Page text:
Part of the problem, Mazzola said, is police access.

“If you give law enforcement agencies a tool, they’re going to use it,” he said. “They will use them whenever they feel it’s necessary, rather than when it’s actually appropriate and proportionate to the threat that they’re actually facing.”

This overuse can have crippling consequences.

Tear gas canisters can injure and kill

Balin Brake, a 21-year-old Indiana Tech student, lost his right eye after a tear gas canister hit his face during a protest in Fort Wayne on May 30.

Brake is not the only one who’s been hurt.

Haar authored a case study of kinetic impact projectiles (KIPs), published in the BMJ in 2017, which found that KIPS, including tear gas canisters, rubber bullets, and bean bag rounds, “have caused serious injury, disability, and death.”

Of the 1,981 people who sustained injuries in the 26 studies used for that analysis, Haar and her co-authors found 53 people had died from their injuries, 71 sustained severe injuries, and 300 suffered permanent disabilities.

Other, more common injuries include tearing, redness, pain, and the gas can also prompt asthma issues. During a coronavirus pandemic, there’s another risk added to the pile: the irritation and coughing that tear gas prompts can help promote viral spread.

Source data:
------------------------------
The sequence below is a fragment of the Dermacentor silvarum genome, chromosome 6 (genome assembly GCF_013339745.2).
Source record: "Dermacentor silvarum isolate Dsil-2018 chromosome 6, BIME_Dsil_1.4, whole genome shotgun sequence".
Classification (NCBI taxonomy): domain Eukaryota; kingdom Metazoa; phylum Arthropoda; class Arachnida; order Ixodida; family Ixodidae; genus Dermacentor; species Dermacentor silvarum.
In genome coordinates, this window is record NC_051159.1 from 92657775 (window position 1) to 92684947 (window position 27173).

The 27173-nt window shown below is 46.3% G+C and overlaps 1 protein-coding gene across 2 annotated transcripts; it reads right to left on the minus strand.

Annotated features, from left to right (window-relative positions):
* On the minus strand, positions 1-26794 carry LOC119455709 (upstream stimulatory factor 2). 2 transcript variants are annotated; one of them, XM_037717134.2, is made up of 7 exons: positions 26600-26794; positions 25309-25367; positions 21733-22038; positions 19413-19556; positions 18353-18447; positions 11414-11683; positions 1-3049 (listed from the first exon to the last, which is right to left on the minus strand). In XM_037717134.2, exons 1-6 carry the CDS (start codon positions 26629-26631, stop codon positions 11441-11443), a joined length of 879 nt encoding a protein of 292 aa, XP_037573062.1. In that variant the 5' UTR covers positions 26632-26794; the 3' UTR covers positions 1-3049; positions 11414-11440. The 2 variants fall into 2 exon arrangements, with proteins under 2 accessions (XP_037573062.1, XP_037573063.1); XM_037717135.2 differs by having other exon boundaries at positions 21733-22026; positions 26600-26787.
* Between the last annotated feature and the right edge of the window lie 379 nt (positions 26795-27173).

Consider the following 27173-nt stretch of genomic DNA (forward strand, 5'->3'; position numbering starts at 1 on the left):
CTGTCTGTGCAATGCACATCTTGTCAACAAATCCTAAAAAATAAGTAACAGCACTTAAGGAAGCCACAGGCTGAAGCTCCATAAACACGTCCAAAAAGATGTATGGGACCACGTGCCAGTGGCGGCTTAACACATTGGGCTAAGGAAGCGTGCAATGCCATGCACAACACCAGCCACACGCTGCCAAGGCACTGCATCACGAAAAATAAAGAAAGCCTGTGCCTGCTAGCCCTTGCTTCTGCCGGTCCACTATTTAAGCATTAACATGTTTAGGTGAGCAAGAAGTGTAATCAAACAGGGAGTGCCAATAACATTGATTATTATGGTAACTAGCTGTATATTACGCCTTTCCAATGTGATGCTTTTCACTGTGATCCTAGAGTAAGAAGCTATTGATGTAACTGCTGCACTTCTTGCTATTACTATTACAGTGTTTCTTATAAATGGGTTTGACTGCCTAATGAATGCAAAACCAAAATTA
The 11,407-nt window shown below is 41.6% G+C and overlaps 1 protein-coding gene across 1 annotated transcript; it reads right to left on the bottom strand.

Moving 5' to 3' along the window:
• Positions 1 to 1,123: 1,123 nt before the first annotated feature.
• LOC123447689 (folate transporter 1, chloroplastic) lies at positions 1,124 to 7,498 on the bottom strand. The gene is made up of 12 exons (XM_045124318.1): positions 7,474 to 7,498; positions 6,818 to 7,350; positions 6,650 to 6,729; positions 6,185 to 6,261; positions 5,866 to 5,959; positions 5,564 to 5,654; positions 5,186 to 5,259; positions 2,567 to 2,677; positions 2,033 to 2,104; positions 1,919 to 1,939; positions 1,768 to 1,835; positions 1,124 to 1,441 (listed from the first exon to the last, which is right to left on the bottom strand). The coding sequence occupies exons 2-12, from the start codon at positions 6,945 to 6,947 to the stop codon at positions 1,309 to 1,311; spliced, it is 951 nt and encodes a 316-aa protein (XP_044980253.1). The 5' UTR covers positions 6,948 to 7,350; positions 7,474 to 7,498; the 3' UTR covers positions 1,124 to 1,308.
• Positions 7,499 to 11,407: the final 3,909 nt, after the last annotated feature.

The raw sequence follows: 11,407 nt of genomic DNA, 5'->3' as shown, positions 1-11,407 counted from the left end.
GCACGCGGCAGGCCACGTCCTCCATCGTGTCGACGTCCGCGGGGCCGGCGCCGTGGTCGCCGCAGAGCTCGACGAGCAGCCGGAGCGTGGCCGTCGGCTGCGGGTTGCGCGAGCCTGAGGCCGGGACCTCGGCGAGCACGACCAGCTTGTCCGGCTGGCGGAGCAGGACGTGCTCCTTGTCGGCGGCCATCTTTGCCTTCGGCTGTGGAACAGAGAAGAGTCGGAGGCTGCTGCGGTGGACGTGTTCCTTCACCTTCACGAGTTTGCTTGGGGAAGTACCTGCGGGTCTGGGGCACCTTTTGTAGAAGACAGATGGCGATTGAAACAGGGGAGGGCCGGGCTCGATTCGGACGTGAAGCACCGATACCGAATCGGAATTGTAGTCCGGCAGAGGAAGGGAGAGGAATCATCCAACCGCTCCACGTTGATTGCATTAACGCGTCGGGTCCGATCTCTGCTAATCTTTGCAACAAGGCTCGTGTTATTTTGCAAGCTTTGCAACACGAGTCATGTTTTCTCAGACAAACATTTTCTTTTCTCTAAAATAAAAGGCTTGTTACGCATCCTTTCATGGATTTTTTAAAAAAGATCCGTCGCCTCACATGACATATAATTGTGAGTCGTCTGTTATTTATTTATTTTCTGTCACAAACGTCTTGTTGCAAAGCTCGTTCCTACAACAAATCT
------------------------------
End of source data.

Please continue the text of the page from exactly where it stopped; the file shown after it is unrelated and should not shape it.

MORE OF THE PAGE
In Washington DC, many National Guard members are not sitting well with the recent tear gas deployment near the White House.

“Typically, as the DC National Guard, we are viewed as the heroes,” First Lt. Malik Jenkins-Bey, who was acting commander of the 273rd Military Police Company during the gassing, told the New York Times. “It’s a very tough conversation to have when a soldier turns to me and they’re saying, ‘Hey sir, you know my cousin was up there yelling at me, that was my neighbour, my best friend from high school.'”

At Amnesty International, Mazzola said the time is ripe for some kind of reform.

“I think the past few weeks really demonstrate that we need national guidelines in terms of how all of these equipment is used,” he said.